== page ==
When facing a criminal trial it is all too easy to put all your energy into your defence. Some however will have one eye on the bigger picture. What happens to my assets if I do get convicted?
We cannot, in this short article, give a guide to the law on confiscation and the Proceeds of Crime Act 2002 (POCA); all we hope to do is to introduce some of the considerations that may be worth considering before a case comes to trial.
Confiscation Orders are a sentencing tool. Once a Defendant stands convicted before the Crown Court and the prosecution have asked for a confiscation order then the POCA regime kicks in; the Court must proceed to s6, the confiscation scheme. Section 6(4) defines the depth and scope of the final Order; it provides that the Court must decide whether the convicted Defendant has a 'criminal lifestyle' or whether he has just benefited from his 'particular criminal conduct'.
By s75 a Defendant has a criminal lifestyle if the offence is one specified in Schedule 2 of the Act. This is a list of offences under, e.g. the Drug Trafficking Act, the Terrorism Act the Immigration Act 1971, money laundering, people trafficking, arms trafficking, counterfeiting, intellectual property crimes (copyright infringement), pimping and brothel-keeping and blackmail. If convicted of one of these offences then you are deemed to have a 'criminal lifestyle'. The other way to have a criminal lifestyle is if the conviction:
- (a) constitutes conduct forming part of a course of criminal activity, or
- (b) it is an offence committed over a period of at least 6 months and the Defendant has benefited from the conduct which constitutes the offence.
Conduct forms part of a course of criminal activity if the Defendant has benefited from the conduct and he was convicted at the trial of 3 or more other offences for which he gained benefit - or - he has in the last 6 years been convicted "on at least two separate occasions of an offence constituting conduct from which he benefited."
Effect of having a criminal lifestyle
If the Defendant has a criminal lifestyle then under s6(4)(b) the Court must decide whether he has benefited from his 'general criminal conduct' and if so by how much. In doing this the Court will apply the statutory assumptions under s10 to the past 6 years, e.g. any property transferred to the Defendant in that period was obtained through crime and that any expenditure by in the past 6 years was met from the proceeds of crime. This means the Court when trying to determine how much a Defendant has benefited from crime will not be restricted to the crime the accused has just been convicted of but will instead 'assume' that the Defendant has a criminal lifestyle and that all monies/property received in the past 6 years derive from his general criminal conduct. The prosecution will attempt to list all the major transactions over the last 6 year period and invite the Court to apply the assumptions.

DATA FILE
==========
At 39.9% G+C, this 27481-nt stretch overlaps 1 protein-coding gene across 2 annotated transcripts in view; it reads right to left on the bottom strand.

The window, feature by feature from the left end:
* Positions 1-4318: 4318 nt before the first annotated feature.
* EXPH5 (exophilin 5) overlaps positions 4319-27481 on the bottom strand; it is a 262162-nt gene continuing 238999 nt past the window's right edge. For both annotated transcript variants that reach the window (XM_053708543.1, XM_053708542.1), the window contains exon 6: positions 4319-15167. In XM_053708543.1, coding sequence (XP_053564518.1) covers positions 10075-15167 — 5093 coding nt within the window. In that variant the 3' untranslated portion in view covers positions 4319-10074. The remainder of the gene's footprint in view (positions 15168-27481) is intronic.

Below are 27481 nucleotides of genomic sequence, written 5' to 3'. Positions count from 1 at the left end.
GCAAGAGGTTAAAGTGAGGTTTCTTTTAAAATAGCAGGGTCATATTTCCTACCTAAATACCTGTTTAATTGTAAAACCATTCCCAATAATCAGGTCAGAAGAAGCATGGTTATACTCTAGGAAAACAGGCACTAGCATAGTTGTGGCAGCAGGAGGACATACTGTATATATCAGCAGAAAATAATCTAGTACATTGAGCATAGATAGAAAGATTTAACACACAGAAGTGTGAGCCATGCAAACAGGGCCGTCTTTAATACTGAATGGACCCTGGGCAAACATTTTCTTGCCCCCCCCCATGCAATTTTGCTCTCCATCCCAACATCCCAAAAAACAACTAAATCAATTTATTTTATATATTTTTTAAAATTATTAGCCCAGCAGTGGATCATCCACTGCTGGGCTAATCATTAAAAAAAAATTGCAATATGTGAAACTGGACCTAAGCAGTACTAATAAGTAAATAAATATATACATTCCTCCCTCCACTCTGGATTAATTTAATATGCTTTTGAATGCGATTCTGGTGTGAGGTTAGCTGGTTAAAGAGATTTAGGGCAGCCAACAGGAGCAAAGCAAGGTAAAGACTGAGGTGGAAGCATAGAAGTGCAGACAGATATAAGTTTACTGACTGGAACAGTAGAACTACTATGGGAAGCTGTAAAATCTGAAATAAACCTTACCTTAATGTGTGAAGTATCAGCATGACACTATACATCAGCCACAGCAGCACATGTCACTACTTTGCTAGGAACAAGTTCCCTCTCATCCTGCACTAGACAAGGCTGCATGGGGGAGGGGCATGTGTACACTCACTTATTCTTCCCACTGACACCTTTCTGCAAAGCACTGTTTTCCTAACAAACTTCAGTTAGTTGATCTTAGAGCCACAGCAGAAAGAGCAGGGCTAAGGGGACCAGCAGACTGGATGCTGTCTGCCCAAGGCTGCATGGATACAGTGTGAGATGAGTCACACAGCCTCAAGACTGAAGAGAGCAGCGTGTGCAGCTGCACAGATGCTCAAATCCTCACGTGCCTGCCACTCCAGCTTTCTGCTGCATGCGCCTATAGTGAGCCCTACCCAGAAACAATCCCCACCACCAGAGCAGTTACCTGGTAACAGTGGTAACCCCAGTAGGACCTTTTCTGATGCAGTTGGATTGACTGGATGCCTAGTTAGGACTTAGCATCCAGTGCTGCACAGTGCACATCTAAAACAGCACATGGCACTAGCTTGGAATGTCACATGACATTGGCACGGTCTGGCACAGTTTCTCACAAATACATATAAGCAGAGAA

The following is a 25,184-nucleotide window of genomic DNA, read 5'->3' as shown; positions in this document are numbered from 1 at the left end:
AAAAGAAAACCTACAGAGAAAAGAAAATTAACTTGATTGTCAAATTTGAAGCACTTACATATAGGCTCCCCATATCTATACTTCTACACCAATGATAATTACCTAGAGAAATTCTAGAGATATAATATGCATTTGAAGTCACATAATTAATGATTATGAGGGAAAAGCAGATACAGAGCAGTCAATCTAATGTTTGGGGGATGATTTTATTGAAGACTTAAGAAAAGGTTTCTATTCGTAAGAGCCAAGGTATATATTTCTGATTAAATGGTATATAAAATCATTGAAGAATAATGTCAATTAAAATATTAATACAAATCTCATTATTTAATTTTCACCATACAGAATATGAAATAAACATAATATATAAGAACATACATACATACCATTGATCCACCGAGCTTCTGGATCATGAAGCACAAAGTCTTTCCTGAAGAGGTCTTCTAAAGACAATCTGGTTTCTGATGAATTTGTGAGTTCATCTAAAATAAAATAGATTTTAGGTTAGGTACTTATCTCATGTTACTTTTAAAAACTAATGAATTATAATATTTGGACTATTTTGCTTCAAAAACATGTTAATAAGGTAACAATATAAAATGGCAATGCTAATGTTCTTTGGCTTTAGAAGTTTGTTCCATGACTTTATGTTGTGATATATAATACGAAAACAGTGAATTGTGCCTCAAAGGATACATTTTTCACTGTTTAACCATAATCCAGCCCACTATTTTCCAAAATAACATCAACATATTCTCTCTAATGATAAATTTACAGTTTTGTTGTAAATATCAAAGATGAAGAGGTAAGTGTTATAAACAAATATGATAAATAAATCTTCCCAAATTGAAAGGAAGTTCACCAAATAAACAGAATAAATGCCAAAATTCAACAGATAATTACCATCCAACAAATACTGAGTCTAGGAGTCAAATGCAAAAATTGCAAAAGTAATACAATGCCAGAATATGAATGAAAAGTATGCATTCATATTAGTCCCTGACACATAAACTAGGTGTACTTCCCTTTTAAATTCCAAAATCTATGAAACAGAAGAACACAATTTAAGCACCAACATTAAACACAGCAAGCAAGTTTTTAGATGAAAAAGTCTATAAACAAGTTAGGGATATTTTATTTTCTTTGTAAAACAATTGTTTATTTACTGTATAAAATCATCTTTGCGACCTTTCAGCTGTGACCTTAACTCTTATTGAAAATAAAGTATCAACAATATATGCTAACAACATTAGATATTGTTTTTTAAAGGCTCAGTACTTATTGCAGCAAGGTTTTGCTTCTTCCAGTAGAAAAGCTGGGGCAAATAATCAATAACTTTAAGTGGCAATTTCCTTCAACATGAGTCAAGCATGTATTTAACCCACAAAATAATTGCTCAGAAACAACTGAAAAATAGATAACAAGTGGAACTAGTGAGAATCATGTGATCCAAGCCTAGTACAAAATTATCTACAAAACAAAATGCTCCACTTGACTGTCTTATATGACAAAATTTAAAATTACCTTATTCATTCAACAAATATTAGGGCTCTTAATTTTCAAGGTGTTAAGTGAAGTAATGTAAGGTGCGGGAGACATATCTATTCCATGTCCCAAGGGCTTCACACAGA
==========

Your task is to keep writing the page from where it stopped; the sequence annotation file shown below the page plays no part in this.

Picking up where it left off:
Avoiding the Assumptions
The lifestyle finding in itself is not the problem - it is the assumptions that follow that is the worry. There are two ways of avoiding the assumptions under s10(6). Firstly, the Court cannot make the assumption if it "is shown to be incorrect", so if the Defendant can show that a particular source of income was entirely legitimate then the assumption cannot be made that it wasn't. Secondly, an assumption can be avoided if "there would be a serious risk of injustice if the assumption were made." This could include so called 'double-counting' - where the Crown's generous calculations appear to include property considered more than once.
If found to have a criminal lifestyle the prosecution can pursue you for everything you have - and in some cases haven't got. Otherwise the Crown is stuck with the benefit from the offence that the Defendant has just been convicted of. So what practical steps can be taken to try and protect against a possible lifestyle finding if convicted?
Admissions under s10 of the Criminal Justice Act 1967 can be very helpful to Defendants. For example a Defendant on a money laundering charge may well have a legitimate income - if that fact and some details of income can be accepted by the prosecution, rather than having to call witnesses, then at least a convicted Defendant can point out to the Judge that it should be beyond dispute that there was some legitimate income in an attempt at avoiding the statutory assumptions. This can of course all be done post conviction but securing a s10 admission during trial will limit the prosecution's assertions in the later confiscation proceedings.
It maybe that there is a plea of guilty in your case. If that is the case then very careful consideration should be given to a Basis of Plea document as this document just might limit the scope of any further confiscation proceedings; see R v Lunnon  1 Cr. App. R (S) 24; R v Lazarus  1 Cr. App. R (S) 98, CA and R v Bakewell  EWCA Crim 2.